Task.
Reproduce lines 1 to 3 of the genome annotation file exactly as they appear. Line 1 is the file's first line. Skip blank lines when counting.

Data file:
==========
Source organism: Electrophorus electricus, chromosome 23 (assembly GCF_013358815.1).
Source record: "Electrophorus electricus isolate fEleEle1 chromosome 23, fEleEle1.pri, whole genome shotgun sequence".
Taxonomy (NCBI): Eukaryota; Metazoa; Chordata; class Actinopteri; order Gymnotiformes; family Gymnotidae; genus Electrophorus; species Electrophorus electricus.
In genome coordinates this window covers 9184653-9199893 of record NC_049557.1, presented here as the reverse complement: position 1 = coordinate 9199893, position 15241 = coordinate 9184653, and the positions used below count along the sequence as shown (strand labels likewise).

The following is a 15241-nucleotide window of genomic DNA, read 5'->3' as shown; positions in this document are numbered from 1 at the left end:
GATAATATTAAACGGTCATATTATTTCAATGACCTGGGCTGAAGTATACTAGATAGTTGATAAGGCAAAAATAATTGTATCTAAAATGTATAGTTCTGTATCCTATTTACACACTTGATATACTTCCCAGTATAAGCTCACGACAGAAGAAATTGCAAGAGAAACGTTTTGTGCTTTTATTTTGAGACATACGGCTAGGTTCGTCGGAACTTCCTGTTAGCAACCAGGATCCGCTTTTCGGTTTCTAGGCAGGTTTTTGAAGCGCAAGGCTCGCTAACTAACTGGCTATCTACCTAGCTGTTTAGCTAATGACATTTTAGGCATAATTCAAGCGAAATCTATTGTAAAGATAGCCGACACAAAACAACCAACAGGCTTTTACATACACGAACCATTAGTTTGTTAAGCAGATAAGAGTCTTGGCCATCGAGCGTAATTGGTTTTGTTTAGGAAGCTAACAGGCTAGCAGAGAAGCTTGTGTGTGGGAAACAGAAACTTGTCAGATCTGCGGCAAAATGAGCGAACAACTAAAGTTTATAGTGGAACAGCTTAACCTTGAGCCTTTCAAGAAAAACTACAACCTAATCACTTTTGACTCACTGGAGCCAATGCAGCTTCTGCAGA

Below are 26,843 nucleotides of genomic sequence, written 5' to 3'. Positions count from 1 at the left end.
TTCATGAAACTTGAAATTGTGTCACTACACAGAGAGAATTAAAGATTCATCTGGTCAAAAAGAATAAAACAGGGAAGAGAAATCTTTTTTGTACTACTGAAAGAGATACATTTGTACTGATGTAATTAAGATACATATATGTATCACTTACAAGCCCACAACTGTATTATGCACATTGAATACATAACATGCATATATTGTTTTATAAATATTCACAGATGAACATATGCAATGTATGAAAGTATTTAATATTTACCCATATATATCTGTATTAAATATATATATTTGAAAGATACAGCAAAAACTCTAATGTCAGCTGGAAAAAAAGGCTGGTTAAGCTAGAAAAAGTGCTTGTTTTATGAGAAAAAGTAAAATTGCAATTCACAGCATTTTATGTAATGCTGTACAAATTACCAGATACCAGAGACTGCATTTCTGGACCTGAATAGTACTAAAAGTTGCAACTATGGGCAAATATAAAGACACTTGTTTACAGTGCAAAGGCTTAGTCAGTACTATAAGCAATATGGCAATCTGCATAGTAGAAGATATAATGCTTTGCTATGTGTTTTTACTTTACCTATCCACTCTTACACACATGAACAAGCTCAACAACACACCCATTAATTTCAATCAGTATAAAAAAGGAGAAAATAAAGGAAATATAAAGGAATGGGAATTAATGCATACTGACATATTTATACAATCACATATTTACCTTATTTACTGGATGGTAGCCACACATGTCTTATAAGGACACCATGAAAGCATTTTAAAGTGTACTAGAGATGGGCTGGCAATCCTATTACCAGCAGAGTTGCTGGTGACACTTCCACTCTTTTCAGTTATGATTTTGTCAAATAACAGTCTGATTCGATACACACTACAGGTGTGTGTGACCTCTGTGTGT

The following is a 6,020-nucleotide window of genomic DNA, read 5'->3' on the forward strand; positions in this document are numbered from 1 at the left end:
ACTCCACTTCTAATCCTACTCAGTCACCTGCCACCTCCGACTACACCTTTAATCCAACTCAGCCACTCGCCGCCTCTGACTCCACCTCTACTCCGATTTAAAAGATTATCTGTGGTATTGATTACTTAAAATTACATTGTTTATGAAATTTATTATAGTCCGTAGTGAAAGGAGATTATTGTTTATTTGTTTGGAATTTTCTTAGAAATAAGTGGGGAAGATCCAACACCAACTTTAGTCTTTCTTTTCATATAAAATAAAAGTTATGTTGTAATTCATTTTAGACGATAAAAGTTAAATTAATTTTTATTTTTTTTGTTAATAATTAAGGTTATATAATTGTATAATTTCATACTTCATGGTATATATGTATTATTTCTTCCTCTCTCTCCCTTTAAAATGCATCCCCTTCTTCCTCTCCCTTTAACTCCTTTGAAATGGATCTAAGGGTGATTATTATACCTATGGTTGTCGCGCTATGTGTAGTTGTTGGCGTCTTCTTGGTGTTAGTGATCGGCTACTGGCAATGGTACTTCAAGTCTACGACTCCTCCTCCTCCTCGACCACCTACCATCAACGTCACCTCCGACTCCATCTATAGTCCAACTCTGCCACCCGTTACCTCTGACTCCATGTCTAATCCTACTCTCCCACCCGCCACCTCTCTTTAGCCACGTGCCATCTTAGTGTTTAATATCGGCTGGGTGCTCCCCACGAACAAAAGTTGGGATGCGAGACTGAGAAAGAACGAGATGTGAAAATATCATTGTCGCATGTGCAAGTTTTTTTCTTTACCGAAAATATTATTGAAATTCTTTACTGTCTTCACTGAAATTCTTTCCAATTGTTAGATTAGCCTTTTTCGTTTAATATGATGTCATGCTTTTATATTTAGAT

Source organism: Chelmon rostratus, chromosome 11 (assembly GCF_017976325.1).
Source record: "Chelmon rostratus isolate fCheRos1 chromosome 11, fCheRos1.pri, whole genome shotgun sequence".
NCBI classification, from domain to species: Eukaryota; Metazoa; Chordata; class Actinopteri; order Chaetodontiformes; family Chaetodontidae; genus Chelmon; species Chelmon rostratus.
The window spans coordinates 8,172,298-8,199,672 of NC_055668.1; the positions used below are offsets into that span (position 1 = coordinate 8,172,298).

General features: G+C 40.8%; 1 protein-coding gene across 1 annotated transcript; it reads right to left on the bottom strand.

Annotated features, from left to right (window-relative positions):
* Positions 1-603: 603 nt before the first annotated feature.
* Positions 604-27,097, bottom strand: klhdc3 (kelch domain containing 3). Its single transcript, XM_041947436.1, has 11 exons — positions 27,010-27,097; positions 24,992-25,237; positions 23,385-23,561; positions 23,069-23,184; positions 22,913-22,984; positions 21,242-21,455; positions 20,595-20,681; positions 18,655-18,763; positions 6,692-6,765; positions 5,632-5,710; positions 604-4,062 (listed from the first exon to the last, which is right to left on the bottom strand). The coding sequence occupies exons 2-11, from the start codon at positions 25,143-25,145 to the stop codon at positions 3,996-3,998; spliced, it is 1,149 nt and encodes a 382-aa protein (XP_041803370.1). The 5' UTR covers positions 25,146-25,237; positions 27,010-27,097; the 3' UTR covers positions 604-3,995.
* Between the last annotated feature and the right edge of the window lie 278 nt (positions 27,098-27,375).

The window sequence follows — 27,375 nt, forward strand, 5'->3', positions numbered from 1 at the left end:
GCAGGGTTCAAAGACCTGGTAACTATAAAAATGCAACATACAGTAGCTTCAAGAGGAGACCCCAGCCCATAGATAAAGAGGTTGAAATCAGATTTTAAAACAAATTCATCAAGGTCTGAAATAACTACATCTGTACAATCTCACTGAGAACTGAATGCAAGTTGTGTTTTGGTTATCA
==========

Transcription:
Source organism: Electrophorus electricus, chromosome 23 (assembly GCF_013358815.1).
Source record: "Electrophorus electricus isolate fEleEle1 chromosome 23, fEleEle1.pri, whole genome shotgun sequence".
Taxonomy (NCBI): Eukaryota; Metazoa; Chordata; class Actinopteri; order Gymnotiformes; family Gymnotidae; genus Electrophorus; species Electrophorus electricus.